Last night I met a woman. She asked where I was from and I told her California. “I’m loving my time here in Vermont,” I said.
“You should buy my house,” she said. “You’d love it.” She told me it sat on 40 acres. A studio to rent out that would cover the mortgage. A pond. She tore a strip of paper from her notebook and wrote down the address. “You could have sheep,” she said.
I had fantasies of becoming a weaver once.
She told me the house was on Zillow so I looked at the pictures online. It’s off the market, Zillow says. I think she told me this, but said it was going to go back on. The rooms in the house are painted the colors of the rooms in my house. There’s a bright red table.
I thought I might dream of sheep last night, or speaking French, or standing at the edge of the pond, marveling at how I’d made this new life on the Canadian border surrounded by sheep and sugar bush.
But I dreamed of a bicycle trip and training to ride in it. The training had been going on for months, but I was still learning to repair my bicycle, being drilled on how to take this and that apart and replace it. Parts were laid out on a grimy towel, and the instructor held a shiny metal thing-a-ma-jig in his hand. “This is the piece you want,” he said.” You’d have to pay me big bucks to go on a bike trip. I’d rather just step out in front of the roaring truck than have it hit me from behind. There have been two men in my life in the last decade who were rather taken with me, and these men were serious about biking. That wasn’t the only reason it wouldn’t have worked out, but if I’d made a list of pros and cons, biking would have been written in all caps on the con side. This bike trip in the dream was going to last months. Hundreds of miles. It was a bike trip in which we followed a soccer team, peddling from city to city. Soccer. Sure. I like soccer if I’m in a bar with a soccer fan, or if it’s the Women’s World Cup maybe, or I’m watching some little girl I love.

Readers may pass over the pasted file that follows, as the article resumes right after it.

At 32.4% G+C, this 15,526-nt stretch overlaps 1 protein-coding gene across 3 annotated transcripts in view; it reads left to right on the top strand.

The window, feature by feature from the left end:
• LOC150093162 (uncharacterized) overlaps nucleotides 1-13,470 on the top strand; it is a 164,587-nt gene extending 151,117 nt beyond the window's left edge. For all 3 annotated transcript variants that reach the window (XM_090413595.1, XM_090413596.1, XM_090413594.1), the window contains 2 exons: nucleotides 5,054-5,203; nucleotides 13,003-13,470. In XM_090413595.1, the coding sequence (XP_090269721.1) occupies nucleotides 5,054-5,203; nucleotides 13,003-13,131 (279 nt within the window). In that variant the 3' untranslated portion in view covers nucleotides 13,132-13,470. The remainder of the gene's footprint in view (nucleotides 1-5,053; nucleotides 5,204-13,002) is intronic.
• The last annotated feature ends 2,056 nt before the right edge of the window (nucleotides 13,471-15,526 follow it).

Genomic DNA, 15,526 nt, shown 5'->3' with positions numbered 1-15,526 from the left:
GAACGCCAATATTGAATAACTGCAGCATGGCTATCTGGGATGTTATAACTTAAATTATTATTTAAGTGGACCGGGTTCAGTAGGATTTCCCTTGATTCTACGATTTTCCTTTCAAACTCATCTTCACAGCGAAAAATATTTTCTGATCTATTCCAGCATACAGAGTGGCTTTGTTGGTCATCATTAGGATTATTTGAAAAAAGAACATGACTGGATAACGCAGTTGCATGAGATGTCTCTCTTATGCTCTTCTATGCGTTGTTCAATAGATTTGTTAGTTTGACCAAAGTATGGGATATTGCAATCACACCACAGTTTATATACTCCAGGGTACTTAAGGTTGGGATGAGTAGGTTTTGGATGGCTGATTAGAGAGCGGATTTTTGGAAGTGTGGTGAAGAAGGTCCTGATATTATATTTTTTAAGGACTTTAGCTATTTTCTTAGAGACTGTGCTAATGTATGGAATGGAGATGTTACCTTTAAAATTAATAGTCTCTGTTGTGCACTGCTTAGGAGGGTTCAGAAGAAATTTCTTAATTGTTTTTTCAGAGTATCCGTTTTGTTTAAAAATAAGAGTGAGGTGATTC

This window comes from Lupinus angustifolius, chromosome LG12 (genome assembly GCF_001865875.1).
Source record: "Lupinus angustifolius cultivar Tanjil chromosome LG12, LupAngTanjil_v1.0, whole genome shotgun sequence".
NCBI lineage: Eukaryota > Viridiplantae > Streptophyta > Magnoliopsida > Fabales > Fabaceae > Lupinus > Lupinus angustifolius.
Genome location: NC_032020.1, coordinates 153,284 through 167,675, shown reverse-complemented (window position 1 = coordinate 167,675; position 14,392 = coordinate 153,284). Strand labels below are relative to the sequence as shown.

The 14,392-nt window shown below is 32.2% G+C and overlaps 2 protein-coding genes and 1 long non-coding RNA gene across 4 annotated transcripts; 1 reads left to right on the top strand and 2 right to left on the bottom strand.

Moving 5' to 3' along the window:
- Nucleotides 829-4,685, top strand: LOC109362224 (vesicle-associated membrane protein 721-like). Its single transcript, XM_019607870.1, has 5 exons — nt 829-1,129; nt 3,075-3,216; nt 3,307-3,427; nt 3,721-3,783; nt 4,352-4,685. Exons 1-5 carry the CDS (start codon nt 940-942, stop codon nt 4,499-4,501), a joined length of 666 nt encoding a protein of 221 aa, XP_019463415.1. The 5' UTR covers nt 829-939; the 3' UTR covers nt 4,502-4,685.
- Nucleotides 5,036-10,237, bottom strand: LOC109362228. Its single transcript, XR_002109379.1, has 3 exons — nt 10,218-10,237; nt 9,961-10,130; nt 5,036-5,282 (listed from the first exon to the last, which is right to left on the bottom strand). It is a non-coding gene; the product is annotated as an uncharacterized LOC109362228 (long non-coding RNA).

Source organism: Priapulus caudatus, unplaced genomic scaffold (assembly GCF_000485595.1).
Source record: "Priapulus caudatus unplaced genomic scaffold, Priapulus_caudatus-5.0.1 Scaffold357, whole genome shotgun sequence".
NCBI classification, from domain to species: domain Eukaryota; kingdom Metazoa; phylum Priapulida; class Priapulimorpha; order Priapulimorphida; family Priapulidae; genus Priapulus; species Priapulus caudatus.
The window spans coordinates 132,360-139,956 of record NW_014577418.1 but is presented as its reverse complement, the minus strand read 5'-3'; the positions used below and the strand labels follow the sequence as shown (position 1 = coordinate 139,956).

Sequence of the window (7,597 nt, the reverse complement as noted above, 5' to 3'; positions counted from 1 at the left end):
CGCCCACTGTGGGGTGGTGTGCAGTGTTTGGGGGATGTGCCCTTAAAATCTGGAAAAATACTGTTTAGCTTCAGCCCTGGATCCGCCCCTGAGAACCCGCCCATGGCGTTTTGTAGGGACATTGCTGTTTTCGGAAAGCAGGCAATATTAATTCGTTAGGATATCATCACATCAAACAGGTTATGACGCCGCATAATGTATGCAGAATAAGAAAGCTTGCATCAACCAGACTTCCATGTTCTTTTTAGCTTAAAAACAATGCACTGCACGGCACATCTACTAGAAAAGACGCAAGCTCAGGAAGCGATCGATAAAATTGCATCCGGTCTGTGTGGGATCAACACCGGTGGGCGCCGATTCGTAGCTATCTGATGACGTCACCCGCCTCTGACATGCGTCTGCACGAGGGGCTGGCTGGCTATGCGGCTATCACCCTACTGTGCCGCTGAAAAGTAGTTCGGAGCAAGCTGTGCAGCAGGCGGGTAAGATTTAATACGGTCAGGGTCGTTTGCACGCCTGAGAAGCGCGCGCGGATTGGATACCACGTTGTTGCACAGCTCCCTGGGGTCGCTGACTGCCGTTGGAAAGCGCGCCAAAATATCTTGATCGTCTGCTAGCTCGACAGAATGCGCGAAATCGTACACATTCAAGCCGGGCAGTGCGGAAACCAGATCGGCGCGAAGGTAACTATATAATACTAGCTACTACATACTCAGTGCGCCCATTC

“I hope this isn’t one of those conversations that changes my destiny,” I told the woman with the house.
“It could be she,” said. There was something about her. Something about the whole idea, something about the dream of the bike race that made me think about how capable we are of changing everything.